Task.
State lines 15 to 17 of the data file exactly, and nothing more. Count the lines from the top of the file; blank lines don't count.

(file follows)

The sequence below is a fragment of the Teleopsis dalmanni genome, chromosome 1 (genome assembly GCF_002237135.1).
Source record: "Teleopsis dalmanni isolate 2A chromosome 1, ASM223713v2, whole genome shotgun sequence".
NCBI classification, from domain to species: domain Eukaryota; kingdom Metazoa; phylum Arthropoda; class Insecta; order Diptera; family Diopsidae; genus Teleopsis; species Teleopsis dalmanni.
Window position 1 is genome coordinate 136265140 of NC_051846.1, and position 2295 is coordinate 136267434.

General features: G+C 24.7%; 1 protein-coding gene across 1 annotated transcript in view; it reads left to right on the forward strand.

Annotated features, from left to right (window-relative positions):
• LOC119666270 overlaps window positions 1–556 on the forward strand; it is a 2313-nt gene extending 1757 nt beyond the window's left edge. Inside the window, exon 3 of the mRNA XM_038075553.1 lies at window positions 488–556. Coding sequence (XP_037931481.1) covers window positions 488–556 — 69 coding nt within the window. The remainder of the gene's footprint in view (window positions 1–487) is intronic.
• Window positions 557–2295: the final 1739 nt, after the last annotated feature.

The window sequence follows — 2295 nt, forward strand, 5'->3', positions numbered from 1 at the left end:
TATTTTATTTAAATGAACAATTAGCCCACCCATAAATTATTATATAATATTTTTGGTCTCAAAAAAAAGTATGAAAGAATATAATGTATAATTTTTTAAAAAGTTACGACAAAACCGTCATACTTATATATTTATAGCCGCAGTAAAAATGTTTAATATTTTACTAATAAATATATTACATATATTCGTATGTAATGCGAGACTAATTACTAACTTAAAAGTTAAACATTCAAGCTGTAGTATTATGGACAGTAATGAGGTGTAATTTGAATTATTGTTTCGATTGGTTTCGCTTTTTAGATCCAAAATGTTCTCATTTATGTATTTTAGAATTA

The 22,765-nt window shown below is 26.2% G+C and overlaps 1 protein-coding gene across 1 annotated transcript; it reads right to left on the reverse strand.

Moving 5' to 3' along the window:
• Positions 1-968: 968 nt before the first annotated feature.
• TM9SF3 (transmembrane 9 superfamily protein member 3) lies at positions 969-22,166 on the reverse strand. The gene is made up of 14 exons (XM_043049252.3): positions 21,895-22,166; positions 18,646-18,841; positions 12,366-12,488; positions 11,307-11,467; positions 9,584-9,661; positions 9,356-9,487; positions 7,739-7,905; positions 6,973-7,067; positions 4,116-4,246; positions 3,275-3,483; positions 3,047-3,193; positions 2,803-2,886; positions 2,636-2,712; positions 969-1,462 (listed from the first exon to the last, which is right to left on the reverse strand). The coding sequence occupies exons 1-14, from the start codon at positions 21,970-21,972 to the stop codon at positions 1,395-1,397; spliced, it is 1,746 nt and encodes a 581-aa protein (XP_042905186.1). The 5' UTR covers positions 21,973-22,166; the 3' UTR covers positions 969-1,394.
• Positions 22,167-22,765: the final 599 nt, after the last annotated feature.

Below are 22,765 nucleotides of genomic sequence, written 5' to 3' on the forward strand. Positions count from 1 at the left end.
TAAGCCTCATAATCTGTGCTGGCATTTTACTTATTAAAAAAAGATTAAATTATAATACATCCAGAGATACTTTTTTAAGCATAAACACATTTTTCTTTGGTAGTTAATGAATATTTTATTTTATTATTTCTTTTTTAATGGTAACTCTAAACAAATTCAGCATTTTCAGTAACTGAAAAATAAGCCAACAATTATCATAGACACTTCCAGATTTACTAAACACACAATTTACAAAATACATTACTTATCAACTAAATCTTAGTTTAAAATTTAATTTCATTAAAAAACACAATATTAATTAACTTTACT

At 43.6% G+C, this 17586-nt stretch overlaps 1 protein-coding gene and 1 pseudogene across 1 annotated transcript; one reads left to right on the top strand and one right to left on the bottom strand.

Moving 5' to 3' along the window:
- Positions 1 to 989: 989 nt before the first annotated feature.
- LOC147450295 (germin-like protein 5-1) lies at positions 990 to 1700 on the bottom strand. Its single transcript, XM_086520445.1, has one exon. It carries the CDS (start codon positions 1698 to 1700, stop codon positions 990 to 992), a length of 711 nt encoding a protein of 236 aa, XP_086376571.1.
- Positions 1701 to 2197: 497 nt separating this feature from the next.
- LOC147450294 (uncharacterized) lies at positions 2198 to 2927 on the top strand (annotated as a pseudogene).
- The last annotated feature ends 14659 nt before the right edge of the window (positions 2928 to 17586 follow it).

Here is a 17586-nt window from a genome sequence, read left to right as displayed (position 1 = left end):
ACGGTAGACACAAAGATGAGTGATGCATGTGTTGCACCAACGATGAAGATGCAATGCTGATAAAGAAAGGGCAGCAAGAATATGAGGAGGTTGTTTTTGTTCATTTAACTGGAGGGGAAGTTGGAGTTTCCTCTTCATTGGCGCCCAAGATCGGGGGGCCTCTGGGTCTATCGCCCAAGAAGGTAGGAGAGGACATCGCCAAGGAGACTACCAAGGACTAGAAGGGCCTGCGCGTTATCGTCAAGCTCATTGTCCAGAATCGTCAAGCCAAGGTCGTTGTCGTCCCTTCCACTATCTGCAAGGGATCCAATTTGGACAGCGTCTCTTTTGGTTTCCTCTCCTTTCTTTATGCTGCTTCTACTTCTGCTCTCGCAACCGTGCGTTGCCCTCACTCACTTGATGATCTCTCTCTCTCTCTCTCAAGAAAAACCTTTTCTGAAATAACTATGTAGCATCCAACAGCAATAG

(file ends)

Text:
• Positions 22,167-22,765: the final 599 nt, after the last annotated feature.

Below are 22,765 nucleotides of genomic sequence, written 5' to 3' on the forward strand. Positions count from 1 at the left end.
TAAGCCTCATAATCTGTGCTGGCATTTTACTTATTAAAAAAAGATTAAATTATAATACATCCAGAGATACTTTTTTAAGCATAAACACATTTTTCTTTGGTAGTTAATGAATATTTTATTTTATTATTTCTTTTTTAATGGTAACTCTAAACAAATTCAGCATTTTCAGTAACTGAAAAATAAGCCAACAATTATCATAGACACTTCCAGATTTACTAAACACACAATTTACAAAATACATTACTTATCAACTAAATCTTAGTTTAAAATTTAATTTCATTAAAAAACACAATATTAATTAACTTTACT